Emotional manipulation refers to the attempt to indirectly or directly influence or control someone else’s behaviour or actions, and is commonly found in dysfunctional families.
In estate litigation, I commonly hear my clients complain of being subjected to various forms of psychological and emotional manipulation, particularly in their childhood, that continues into adulthood through various means of abusive, deceptive or underhanded tactics.
The victims have commonly grown in dysfunctional families that have not provided the support for the growth of high self-esteem, the recognition of healthy boundaries and emotional maturity, that are often caused by the unhealed abuse of family members, especially non-loving and unsupportive parents.
Why people engage in emotional manipulation
There are many reasons why people, commonly parents or siblings, feel compelled to control others, places and things to fulfill whatever they believe to be their personal needs, desires and wishes.
Manipulators are typically very controlling people that utilize an array of manipulative tactics.
Manipulators generally take the time to learn the characteristics and vulnerabilities of their victims.
Who better is in a position to know those vulnerabilities than parents or siblings of the manipulated person.
Typically the manipulator has a number of possible motivations that are generally along the lines of the need to feel in control, the desire to gain the feeling of power over others, the need to advance their own purposes for personal gain, and sociopathic tendencies that target the victims financial assets.
There are many identifiable techniques of emotional manipulation, some of which are as follows:
- Lying that is done frequently, subtly and well. The manipulator is often an expert at simply not telling the truth, either by outright lying, or by withholding a significant amount of the truth, or denial of ever having done anything wrong;
- Rationalization and minimization of harmful or irresponsible behaviour which could be as simple as a hurtful insult was only meant “as a joke”;
- Diversion or refusal to discuss the matter. The manipulator may simply not want to hear about the victims concerns, nor talk about them and simply changes the conversation or the topic;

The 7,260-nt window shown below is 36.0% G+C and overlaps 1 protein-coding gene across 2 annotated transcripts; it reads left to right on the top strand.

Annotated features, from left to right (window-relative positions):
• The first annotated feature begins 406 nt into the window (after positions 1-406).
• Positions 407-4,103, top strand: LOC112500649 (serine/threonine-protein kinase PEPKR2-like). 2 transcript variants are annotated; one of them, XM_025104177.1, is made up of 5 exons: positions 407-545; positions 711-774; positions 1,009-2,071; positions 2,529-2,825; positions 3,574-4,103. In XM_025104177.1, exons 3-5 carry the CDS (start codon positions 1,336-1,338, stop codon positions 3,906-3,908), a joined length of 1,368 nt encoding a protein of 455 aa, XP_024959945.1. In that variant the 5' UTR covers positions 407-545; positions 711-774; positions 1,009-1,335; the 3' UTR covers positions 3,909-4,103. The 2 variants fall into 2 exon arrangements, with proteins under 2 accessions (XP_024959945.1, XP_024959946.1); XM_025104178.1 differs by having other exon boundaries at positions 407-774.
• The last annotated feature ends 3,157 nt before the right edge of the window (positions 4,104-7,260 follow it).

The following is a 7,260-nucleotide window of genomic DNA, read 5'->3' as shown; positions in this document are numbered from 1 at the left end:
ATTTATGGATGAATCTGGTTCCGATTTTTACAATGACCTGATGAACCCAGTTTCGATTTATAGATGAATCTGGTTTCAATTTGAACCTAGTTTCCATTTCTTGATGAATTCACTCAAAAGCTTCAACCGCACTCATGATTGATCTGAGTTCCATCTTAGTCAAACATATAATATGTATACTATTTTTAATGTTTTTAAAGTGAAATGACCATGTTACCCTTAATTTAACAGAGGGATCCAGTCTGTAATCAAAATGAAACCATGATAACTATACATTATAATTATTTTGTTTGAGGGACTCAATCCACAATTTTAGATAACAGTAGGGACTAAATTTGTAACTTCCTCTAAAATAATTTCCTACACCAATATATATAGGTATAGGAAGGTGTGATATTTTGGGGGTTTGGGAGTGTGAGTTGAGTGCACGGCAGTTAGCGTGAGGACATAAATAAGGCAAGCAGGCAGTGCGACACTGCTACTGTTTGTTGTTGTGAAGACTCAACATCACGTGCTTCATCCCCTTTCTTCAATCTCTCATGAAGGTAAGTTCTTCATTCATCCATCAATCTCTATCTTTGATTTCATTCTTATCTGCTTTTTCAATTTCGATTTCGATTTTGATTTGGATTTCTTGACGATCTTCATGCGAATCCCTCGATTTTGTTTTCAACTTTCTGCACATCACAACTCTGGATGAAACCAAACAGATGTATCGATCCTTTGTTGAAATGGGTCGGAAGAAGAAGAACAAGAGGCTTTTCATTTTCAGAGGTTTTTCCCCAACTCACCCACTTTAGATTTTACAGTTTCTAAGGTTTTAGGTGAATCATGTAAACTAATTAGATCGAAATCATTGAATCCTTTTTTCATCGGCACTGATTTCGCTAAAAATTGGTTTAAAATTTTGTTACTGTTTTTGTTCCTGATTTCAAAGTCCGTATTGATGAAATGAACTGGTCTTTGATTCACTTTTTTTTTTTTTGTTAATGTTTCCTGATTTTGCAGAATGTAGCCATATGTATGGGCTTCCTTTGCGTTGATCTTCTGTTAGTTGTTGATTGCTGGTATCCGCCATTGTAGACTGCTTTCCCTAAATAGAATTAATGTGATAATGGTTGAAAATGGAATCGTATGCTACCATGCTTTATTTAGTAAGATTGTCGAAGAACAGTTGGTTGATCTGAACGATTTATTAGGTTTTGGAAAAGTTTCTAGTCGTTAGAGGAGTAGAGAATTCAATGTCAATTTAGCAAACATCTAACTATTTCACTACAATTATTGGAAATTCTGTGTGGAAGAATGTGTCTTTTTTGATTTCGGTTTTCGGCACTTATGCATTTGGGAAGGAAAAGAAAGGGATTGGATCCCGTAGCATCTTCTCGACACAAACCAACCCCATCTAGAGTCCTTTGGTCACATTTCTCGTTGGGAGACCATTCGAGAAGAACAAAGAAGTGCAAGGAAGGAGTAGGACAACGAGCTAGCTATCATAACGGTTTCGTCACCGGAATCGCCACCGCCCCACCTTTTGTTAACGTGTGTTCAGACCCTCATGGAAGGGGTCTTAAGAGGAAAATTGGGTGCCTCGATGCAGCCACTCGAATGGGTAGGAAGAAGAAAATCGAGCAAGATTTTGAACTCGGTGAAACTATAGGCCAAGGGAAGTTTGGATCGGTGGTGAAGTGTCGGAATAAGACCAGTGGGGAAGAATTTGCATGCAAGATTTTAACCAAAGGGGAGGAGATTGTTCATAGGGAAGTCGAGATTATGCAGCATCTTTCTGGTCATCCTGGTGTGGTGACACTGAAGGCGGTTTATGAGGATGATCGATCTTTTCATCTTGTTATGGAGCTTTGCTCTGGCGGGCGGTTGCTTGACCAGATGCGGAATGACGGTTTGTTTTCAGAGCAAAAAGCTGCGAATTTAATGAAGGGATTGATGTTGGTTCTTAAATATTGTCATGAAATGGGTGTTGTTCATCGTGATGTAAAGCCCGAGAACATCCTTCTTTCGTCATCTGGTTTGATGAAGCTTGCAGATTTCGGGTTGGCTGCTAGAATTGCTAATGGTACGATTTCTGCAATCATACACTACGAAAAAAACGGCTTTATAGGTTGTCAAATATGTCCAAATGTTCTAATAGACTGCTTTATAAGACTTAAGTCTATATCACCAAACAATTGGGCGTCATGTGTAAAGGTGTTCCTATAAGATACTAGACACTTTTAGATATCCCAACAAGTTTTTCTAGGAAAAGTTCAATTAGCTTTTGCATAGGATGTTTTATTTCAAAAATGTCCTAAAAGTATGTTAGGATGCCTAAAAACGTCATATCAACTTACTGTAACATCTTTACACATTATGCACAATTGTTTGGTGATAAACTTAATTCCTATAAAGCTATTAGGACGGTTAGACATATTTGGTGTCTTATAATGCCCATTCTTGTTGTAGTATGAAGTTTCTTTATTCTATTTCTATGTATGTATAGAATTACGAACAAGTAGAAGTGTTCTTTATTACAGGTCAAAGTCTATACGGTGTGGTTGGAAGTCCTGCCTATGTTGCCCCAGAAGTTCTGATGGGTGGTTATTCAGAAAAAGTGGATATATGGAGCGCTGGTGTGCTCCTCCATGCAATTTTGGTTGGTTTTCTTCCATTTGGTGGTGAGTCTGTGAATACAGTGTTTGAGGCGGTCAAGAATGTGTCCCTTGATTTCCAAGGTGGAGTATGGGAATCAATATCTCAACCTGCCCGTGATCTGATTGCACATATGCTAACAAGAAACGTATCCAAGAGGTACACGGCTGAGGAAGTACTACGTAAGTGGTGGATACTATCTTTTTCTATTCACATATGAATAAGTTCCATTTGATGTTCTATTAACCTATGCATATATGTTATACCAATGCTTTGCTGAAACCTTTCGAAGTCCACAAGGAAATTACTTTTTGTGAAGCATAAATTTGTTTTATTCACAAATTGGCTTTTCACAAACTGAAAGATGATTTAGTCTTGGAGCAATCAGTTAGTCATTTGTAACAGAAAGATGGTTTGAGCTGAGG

- Threats both subtle, indirect or implied, thus causing the victim to become defensive and anxious;
- Evasion by giving irrelevant, vague or rambling answers that mean nothing and cause more confusion in the mind of the victim;
- Guilt – the guilt trip is probably one of the most common and effective devices used by manipulator that is very effective in keeping the victim in a self doubting anxious and submissive position;
- Shaming– somewhat similar to the guilt trip, but typically involves more sarcasm and putdowns to make the victim feel unworthy and therefore defer to the manipulator;
- Blaming others, especially the victim, so that the victim believes that he or she has done something wrong when they simply have not. The ultimate goal is to make the victim believe that the victim deserves to be treated in the manner that the manipulator chooses. A simple example is to label the victim as crazy or paranoid;
- Flattery – many manipulators can be very charming, even seductive, in order to cause the victim to lower their defences and give more trust and faith in the manipulator;
- Playing the victim – this is where the manipulator falsely portrays him or herself as the actual victim of circumstances in order to gain pity, compassion and sympathy from the actual victim;
- Feigning confusion or innocence – the manipulator continues to tell the victim that any harm done was totally unintentional, even to the point of playing dumb or pretending that he or she does not know of what the victim is talking about. The goal is to intentionally confuse the victim to doubt his or her own accuracy of perception;
- Displaying anger or rage is an effective way to shock a victim into submission. Threats may be used to emotionally blackmail the victim to scare and intimidate the victim into submission, causing the victim to focus more on the anger instead of the actual manipulation tactic.
Almost all of the above tactics are used in combination with the other and are designed to exploit vulnerabilities that exist in the victims such as his or her low self esteem, naiveté, or emotional dependency.
The victim can often become the family scapegoat after years of suffering various forms of emotional manipulation.